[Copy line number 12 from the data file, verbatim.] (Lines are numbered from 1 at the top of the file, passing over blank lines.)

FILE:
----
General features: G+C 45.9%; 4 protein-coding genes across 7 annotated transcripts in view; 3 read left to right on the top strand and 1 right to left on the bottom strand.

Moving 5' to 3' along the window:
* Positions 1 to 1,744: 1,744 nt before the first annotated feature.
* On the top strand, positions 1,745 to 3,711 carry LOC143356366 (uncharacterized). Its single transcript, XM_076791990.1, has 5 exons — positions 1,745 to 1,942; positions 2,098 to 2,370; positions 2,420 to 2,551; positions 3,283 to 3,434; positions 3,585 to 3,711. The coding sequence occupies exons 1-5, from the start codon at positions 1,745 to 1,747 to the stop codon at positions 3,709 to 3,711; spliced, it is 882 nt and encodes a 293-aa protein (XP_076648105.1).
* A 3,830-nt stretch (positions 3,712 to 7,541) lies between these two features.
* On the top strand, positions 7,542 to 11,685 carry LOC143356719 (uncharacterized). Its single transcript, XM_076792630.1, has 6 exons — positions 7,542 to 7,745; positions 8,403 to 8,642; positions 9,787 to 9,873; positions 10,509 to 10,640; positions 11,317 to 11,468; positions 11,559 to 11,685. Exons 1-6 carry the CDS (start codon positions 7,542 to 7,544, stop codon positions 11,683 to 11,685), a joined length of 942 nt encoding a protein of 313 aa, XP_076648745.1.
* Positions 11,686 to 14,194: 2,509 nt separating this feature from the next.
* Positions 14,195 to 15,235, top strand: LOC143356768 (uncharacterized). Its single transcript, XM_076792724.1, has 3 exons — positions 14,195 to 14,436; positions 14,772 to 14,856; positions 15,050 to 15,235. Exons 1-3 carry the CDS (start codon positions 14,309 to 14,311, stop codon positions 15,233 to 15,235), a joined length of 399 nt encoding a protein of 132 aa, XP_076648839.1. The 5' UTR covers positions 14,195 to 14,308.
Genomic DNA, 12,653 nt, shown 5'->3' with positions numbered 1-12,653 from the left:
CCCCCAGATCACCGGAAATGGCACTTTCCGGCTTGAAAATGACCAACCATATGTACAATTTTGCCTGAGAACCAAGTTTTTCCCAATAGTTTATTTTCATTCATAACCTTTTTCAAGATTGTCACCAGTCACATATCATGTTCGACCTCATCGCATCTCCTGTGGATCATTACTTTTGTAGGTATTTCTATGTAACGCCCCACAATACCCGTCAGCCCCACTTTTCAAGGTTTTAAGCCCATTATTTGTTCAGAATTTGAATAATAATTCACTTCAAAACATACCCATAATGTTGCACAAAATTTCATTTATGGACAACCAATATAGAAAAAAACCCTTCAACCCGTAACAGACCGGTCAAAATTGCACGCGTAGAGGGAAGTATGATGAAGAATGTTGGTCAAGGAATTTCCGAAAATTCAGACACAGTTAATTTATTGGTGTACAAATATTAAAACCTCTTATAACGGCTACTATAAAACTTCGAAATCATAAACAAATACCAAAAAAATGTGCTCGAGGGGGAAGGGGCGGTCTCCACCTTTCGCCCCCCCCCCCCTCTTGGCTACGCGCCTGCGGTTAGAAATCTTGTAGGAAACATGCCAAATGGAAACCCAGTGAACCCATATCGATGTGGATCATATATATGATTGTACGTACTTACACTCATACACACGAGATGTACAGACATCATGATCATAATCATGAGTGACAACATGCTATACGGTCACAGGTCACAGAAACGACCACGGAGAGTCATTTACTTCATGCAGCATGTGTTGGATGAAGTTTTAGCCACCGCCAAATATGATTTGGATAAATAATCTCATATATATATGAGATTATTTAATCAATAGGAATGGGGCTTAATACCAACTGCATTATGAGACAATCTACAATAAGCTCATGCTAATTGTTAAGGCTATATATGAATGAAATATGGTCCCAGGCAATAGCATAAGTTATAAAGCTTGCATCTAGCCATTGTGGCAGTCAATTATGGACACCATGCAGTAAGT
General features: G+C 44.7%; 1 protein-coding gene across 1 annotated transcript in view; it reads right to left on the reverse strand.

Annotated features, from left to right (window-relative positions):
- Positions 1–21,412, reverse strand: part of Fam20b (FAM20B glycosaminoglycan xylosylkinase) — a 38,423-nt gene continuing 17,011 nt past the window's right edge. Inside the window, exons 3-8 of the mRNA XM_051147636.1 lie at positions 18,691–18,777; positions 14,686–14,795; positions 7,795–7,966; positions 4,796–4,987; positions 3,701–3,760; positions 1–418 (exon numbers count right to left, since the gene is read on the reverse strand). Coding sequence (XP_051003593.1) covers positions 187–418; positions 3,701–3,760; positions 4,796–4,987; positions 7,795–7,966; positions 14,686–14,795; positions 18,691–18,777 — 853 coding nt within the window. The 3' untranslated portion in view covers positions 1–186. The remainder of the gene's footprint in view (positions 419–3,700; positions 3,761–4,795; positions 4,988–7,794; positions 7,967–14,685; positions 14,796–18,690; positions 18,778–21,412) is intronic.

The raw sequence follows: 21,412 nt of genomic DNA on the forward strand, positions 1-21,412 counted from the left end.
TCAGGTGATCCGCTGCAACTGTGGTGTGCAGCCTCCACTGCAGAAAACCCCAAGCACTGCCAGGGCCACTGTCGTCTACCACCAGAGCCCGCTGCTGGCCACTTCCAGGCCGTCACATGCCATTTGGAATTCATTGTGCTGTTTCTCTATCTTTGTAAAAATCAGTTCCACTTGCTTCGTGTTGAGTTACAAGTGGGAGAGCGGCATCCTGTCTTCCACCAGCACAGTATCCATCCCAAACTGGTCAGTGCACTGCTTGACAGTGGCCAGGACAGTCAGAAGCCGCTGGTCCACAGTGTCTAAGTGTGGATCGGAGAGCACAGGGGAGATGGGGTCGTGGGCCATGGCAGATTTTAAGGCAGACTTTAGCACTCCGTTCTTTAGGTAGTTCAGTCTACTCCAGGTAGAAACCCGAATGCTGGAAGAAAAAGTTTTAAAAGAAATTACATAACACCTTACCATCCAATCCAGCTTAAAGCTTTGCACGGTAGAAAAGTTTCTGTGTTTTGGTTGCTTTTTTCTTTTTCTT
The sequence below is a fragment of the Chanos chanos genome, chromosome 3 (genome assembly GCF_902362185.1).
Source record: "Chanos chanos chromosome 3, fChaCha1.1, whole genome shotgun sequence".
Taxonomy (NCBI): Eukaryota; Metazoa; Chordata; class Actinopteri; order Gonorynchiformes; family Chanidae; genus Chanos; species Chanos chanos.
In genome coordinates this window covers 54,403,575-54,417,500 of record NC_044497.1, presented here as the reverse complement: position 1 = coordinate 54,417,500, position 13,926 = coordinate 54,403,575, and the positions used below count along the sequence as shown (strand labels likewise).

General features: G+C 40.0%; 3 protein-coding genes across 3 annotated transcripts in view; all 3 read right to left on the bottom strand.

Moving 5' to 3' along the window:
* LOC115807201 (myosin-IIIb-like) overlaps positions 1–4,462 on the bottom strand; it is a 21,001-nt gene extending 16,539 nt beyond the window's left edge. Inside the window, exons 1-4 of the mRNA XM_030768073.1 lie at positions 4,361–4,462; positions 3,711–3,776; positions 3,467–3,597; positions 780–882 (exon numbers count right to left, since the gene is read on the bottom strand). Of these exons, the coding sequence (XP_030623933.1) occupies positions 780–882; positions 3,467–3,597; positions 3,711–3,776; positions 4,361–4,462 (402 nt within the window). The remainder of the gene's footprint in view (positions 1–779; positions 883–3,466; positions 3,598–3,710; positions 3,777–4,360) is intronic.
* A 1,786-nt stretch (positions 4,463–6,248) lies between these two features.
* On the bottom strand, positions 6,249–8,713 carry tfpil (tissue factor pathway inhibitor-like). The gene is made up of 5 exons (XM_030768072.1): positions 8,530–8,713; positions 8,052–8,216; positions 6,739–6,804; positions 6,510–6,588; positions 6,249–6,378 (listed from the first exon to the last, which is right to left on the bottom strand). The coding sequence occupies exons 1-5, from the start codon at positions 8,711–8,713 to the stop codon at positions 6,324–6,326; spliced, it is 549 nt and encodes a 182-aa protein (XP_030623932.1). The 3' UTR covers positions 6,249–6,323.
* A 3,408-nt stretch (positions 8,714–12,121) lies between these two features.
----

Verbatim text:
Annotated features, from left to right (window-relative positions):